COVID-19 control measures have chipped away at many of hallmarks of a democratic society, such as the ability by citizens to participate in civic matters and the conduct of public affairs. In the countries where civil liberties have been eroded the most, growing hostility of governments to dissenting opinions, including on their handling of COVID-19, has contributed to the adoption of stringent measures and the enactment and enforcement of repressive laws on surveillance, fake news and criminal defamation and practices such as legal threats, intimidation, arrests, detentions, prosecutions, and state surveillance.

These measures have, in turn, forced human rights defenders, journalists, activists, the political opposition, and ordinary citizens to self-censor, disengage from participating in public affairs, and refrain from exercising their rights to participate online and offline. This has been the case in countries such as Zimbabwe, Tanzania, Uganda, Burundi, Egypt, Rwanda, Ethiopia, Morocco, Kenya, and Algeria. Yet, in the absence of engaged citizens, the respect for human rights, including the rule of law, suffers. Such a trend, if left unchecked, could persist well beyond the coronavirus crisis.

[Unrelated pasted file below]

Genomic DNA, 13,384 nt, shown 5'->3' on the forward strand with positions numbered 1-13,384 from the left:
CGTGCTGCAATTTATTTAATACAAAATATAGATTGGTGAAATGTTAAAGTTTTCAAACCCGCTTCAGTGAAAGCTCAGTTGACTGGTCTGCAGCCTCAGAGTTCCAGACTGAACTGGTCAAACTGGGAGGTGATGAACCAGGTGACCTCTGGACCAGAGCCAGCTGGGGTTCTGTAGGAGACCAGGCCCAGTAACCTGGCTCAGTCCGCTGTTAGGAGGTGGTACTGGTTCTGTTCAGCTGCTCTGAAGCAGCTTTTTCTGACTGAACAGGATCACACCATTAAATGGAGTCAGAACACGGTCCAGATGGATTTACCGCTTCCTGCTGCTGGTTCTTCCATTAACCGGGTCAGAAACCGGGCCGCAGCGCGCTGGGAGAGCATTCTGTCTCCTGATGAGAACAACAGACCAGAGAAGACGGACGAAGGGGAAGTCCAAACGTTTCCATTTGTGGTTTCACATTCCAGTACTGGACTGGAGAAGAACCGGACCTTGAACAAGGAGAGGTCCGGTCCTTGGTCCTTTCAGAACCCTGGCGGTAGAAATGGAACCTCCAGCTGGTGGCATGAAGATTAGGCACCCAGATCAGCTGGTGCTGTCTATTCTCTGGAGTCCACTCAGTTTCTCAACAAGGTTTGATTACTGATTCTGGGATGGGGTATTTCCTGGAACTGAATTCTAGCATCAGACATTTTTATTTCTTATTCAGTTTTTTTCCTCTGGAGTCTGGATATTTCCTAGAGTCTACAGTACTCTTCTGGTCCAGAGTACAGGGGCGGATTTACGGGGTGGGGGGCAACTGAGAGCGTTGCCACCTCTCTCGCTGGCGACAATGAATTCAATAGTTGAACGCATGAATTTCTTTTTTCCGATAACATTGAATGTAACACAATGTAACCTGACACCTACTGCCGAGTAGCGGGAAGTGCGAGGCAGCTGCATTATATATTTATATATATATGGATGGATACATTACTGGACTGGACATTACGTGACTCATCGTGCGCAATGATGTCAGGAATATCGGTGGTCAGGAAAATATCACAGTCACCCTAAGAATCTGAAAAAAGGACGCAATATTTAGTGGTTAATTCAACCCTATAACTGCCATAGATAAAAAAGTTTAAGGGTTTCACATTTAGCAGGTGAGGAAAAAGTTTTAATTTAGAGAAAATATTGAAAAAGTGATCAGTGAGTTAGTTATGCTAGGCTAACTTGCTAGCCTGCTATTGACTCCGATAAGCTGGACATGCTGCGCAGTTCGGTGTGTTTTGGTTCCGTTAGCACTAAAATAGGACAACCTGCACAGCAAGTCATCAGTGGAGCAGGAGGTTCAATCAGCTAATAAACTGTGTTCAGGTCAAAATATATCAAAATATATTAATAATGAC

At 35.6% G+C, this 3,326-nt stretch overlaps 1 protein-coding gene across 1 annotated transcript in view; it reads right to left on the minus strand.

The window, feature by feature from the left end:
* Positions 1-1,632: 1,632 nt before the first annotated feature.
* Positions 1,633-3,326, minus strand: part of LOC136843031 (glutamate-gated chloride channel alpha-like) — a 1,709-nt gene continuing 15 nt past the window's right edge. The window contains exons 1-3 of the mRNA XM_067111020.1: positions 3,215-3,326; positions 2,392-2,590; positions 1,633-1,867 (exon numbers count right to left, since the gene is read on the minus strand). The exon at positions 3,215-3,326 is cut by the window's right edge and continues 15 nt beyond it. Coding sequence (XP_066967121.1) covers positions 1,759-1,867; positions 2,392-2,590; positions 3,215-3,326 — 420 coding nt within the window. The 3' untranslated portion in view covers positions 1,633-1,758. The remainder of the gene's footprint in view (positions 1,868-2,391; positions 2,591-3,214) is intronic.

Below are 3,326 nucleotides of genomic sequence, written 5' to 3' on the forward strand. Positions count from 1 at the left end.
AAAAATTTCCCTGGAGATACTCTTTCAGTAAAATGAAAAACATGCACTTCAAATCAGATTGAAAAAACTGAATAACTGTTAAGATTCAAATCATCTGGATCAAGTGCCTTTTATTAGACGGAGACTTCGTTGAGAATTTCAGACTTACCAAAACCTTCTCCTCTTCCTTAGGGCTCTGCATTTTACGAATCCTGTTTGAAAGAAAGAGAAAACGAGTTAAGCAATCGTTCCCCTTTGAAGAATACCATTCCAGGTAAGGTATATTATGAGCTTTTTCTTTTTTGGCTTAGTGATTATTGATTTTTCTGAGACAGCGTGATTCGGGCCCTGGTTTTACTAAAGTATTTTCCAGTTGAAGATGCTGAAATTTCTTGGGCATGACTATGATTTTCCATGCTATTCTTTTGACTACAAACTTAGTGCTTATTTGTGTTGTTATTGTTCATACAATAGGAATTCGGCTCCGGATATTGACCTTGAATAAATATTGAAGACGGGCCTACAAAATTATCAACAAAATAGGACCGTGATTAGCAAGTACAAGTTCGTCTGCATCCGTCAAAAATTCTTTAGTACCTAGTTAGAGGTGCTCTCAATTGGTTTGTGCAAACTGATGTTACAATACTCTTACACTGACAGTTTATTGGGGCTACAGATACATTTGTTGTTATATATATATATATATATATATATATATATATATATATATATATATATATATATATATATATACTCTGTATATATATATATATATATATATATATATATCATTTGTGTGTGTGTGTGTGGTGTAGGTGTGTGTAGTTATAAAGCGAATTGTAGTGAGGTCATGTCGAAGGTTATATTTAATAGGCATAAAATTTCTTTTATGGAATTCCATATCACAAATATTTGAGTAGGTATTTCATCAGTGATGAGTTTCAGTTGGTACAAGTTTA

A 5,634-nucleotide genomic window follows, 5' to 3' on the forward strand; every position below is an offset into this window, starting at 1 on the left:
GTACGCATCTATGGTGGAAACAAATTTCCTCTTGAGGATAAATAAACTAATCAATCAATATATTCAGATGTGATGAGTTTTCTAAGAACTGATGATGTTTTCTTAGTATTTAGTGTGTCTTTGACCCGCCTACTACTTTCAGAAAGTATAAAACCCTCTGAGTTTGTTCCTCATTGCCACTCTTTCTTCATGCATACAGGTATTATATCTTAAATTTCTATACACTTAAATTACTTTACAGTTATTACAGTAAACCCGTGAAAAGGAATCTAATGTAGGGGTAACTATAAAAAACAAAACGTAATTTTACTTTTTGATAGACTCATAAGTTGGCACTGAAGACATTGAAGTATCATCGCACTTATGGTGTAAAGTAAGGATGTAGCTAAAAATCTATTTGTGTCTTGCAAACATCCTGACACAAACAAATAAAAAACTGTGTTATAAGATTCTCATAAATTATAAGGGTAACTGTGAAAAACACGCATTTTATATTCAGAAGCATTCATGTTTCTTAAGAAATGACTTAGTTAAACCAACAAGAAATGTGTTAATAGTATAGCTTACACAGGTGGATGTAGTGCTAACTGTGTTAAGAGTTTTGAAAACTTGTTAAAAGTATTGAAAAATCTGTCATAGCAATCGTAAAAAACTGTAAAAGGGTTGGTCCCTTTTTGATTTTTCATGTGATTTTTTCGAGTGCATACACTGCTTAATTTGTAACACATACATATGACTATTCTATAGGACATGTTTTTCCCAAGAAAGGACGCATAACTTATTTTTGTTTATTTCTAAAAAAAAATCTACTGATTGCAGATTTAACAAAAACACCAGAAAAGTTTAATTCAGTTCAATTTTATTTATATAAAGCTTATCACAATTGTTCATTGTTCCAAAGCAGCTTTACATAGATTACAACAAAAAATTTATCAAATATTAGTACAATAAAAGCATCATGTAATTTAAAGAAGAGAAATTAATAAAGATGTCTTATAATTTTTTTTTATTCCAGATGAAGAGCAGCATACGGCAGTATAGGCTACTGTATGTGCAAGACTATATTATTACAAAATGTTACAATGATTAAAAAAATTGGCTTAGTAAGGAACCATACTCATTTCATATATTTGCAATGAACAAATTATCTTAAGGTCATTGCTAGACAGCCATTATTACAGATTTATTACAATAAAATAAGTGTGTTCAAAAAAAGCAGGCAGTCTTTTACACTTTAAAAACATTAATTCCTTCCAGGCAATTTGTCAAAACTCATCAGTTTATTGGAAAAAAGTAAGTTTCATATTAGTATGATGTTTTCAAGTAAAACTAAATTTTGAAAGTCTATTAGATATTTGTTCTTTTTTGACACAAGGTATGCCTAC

While COVID-19 could have served as a driver towards improving access and use of Information and Communications Technology (ICT) in Africa, it has potentially widened the digital divide on the continent, yet for the most part the actions of many governments have undermined, rather than promoted, greater access and affordability of digital technologies.

Although technology can play an important role in containing the pandemic, its application should not violate human rights. In most countries, the measures introduced to check the spread of COVID-19 were necessary to address a public health emergency, but some were applied beyond the intended purpose, and need to be revised to imbed human rights principles. As it is, the imposition of unregulated, unchecked and excessive emergency measures by governments in collaboration with non-state actors during the pandemic period raises fundamental questions on their commitment to protecting digital rights. Thus, the debate about the ethics and legality of measures undertaken, and the extent of the associated risks, is imperative in resetting digital rights amidst the COVID-19 fallout.

See more of CIPESA's work on the impact of COVID-19 in the African digital rights and democracy landscape.